Do you have IT or development professionals capable of building a solution for you? You’ll need to consider their technical skills (and the specialized vs. general nature of the knowledge required), current workload, and future commitments. If team members will need additional education, training, or unrestricted time for your solution, how receptive will they be to this and how much of each will they need? If you choose to build without ensuring adequate skill level, the results will likely be unsatisfactory.

And don’t forget about supporting technology. Do you have the computing and engineering tools, plus server capacity, your solution will require? If you don’t already possess the people and equipment required to build, you’ll have to procure them.

4. What will the resources, costs, and time involved be for either option?

Making the choice to buy or build is all about comparing your options.

  • Will you need to acquire new technology or personnel to design, implement, and keep-up your solution?
  • How do these costs compare with a ready-made or even customized software solutions on the market?
  • What kind of paid employee or outside contractor time will your solution require (consider development, deployment, training, support, and maintenance)?
  • How long will you wait before your solution can be deployed?

In very general terms, buying SaaS software tends to be cheaper than building. According to Atomic Object, you can make a rough estimate of costs involved in custom-built software by multiplying the price of an off-the shelf solution by ten. Choosing to buy also means you should be able to implement a solution faster, save money on technology (especially considering Cloud storage), and conserve staff and contractor hours.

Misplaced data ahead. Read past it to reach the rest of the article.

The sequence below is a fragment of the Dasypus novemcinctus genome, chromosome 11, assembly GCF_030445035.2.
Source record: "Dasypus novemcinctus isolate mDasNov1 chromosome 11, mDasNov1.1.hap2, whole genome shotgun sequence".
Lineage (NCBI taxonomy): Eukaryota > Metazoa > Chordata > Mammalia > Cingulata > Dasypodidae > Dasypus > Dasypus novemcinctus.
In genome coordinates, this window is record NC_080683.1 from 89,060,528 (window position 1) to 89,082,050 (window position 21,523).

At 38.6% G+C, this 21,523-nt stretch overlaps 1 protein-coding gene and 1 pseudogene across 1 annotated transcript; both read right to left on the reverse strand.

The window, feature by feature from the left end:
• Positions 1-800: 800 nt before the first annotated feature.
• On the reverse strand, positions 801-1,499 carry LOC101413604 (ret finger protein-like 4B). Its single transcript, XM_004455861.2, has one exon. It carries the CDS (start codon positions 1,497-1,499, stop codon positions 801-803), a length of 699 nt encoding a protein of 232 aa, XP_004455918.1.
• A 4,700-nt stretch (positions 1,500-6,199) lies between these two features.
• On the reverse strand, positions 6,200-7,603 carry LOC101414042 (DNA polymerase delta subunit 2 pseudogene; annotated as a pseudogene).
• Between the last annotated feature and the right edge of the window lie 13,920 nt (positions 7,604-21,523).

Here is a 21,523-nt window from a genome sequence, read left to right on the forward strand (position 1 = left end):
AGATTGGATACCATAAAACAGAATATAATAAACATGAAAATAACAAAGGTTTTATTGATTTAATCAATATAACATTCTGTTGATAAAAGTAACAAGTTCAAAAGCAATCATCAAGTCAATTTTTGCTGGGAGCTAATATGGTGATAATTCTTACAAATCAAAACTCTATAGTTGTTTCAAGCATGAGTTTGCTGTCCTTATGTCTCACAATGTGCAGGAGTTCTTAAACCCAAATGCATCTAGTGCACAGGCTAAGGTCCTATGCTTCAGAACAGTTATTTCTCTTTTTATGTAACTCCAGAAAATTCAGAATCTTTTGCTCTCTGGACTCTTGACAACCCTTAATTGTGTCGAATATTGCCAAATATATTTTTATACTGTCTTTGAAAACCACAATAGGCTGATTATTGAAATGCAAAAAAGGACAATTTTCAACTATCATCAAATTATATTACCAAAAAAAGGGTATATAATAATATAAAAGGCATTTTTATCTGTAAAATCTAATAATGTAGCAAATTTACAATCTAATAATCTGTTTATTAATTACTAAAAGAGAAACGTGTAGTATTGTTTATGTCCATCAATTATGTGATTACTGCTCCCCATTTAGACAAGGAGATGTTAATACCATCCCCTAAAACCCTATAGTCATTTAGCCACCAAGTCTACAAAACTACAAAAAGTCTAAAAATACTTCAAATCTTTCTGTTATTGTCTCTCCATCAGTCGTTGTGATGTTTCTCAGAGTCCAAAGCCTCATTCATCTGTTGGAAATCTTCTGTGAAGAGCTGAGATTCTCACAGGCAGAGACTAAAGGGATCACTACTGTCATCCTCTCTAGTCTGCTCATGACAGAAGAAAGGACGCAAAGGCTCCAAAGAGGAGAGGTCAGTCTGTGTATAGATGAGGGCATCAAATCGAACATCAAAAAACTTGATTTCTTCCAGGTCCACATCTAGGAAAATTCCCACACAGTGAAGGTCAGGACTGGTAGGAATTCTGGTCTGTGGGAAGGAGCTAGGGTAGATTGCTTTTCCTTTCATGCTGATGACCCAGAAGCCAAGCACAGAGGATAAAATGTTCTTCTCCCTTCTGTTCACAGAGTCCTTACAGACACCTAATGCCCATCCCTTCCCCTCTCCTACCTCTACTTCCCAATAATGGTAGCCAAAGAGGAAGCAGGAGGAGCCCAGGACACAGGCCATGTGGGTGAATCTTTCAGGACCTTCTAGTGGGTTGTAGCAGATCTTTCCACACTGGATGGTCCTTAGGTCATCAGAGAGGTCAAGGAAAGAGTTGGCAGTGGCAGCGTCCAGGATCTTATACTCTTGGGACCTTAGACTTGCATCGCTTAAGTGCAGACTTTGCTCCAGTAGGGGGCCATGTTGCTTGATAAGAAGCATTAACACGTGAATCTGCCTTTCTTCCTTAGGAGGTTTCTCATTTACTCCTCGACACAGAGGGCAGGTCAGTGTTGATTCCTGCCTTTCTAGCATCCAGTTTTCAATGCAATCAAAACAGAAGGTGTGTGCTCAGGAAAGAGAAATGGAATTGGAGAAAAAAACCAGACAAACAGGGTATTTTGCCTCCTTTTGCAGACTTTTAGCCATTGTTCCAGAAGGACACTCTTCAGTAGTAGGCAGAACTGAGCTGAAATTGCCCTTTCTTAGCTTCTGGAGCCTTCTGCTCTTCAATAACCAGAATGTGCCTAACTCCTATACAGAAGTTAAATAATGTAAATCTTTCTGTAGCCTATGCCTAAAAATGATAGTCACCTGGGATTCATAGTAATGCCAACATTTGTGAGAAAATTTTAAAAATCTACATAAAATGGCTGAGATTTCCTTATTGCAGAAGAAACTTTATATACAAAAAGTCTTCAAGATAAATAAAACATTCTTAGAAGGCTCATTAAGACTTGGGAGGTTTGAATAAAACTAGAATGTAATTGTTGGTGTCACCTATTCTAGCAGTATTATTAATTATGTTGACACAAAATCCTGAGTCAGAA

As an example, the Submittable team has spent nearly 10 years designing and improving upon a submission and application management system; most organizations can begin using it in under an hour with very little to no training, our developers maintain the software, and our servers handle the data. Basically, if you need this type of solution, you don’t have to solve a problem that’s already been solved—you can focus elsewhere.  

5. How will your solution integrate with current software and processes?

Regardless of the choice you make, your solution will have to be incorporated into your organization’s regular procedures. Adapting to new systems will likely require adjustments for both your team and your tools. You’ll want to be sure that all relevant personnel have access to the solution (whether this requires an internet browser or hard drive installations)—they’ll also need time (and likely training) to adjust to new work routines. The more complex the solution, the more consideration you’ll want to give this.

Your new platform will require integration with other software you already use. If you decide to purchase, many SaaS platforms like Submittable use Zapier to facilitate seamless data exchange. If you opt to build, keep in mind that each update to software integrated with your custom solution may require an update on your end.

The necessity of an integration process for new solutions (bought or built) also speaks to the value of flexible software (and less software at that) which can be used for multiple tasks and across departments, thus reducing the number of tools you have to worry about connecting.